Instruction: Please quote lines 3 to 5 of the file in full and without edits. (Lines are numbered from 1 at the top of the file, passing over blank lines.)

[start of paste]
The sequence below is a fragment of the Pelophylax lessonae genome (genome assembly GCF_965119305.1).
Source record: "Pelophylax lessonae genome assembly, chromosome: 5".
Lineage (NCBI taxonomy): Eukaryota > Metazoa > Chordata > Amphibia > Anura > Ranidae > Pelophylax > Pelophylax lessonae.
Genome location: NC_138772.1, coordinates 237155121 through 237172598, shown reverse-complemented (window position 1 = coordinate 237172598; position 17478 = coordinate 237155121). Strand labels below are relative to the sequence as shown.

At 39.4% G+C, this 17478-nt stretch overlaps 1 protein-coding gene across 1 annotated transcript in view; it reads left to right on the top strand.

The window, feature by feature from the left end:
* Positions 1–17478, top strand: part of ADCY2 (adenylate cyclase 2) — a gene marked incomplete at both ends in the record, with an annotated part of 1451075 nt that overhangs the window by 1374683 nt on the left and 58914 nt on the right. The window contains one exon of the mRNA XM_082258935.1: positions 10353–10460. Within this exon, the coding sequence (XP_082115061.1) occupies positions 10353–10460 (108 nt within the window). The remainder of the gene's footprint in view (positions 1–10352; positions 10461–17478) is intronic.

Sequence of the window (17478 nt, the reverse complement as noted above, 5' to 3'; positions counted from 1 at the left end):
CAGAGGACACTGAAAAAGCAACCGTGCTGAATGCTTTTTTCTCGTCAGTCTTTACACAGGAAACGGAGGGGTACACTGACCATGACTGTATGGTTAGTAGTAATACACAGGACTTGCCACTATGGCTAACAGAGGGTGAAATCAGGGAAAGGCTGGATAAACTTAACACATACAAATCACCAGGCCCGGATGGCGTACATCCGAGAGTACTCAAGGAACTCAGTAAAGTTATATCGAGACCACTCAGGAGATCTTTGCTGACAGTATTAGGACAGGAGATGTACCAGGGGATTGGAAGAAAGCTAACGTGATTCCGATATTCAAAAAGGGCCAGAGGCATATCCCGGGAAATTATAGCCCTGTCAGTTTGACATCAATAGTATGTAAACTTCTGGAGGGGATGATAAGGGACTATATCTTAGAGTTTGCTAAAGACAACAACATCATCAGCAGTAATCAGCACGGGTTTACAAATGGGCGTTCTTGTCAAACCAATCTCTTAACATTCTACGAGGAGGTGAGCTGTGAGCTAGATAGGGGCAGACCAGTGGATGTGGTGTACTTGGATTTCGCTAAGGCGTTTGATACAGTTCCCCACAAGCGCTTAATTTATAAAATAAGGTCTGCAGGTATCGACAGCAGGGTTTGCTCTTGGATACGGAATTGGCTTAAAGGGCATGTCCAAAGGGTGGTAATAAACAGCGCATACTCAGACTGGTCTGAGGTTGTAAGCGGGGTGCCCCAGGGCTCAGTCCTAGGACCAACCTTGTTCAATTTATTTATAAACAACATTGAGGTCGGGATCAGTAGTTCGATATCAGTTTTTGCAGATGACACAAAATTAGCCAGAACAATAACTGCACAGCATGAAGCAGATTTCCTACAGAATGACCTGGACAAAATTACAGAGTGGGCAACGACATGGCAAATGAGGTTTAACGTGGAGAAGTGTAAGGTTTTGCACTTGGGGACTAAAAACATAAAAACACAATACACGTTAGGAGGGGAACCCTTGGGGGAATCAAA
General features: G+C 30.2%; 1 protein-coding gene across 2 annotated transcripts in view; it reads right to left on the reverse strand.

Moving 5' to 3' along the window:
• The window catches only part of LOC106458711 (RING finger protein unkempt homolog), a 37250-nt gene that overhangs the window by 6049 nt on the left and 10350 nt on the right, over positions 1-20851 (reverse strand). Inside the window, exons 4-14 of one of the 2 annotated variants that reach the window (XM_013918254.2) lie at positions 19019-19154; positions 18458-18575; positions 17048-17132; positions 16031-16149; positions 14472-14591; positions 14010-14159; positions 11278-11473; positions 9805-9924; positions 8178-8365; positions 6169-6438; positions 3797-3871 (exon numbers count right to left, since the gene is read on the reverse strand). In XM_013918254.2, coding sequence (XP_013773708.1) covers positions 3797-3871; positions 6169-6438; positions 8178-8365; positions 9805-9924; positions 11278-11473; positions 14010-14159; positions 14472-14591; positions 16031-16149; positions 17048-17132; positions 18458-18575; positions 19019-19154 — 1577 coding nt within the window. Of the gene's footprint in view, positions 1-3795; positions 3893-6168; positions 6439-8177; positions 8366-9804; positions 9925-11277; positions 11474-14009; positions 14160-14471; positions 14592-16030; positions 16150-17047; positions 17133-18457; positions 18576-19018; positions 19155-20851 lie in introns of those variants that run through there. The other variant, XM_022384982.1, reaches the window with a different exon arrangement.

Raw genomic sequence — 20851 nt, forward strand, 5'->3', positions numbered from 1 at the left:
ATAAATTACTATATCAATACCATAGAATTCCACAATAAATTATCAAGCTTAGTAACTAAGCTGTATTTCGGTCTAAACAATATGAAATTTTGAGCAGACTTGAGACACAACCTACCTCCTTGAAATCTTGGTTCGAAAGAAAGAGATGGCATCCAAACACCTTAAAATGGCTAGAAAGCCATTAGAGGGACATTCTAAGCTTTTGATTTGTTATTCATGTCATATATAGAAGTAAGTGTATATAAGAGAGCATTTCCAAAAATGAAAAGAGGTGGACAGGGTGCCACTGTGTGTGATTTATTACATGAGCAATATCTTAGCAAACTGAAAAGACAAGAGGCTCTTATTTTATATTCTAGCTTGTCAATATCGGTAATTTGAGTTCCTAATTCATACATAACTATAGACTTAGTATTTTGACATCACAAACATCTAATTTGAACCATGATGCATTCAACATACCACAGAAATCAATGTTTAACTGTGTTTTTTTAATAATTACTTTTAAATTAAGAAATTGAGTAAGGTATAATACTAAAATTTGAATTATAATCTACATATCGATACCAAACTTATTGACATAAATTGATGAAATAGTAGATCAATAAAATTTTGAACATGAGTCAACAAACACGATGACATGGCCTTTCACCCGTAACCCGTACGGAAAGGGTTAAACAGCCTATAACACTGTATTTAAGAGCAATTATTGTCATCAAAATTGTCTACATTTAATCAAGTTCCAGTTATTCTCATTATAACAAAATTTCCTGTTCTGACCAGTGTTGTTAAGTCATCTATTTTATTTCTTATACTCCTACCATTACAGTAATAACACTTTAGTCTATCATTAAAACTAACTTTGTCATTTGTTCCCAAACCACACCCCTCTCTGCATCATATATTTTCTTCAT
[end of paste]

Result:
Lineage (NCBI taxonomy): Eukaryota > Metazoa > Chordata > Amphibia > Anura > Ranidae > Pelophylax > Pelophylax lessonae.
Genome location: NC_138772.1, coordinates 237155121 through 237172598, shown reverse-complemented (window position 1 = coordinate 237172598; position 17478 = coordinate 237155121). Strand labels below are relative to the sequence as shown.

At 39.4% G+C, this 17478-nt stretch overlaps 1 protein-coding gene across 1 annotated transcript in view; it reads left to right on the top strand.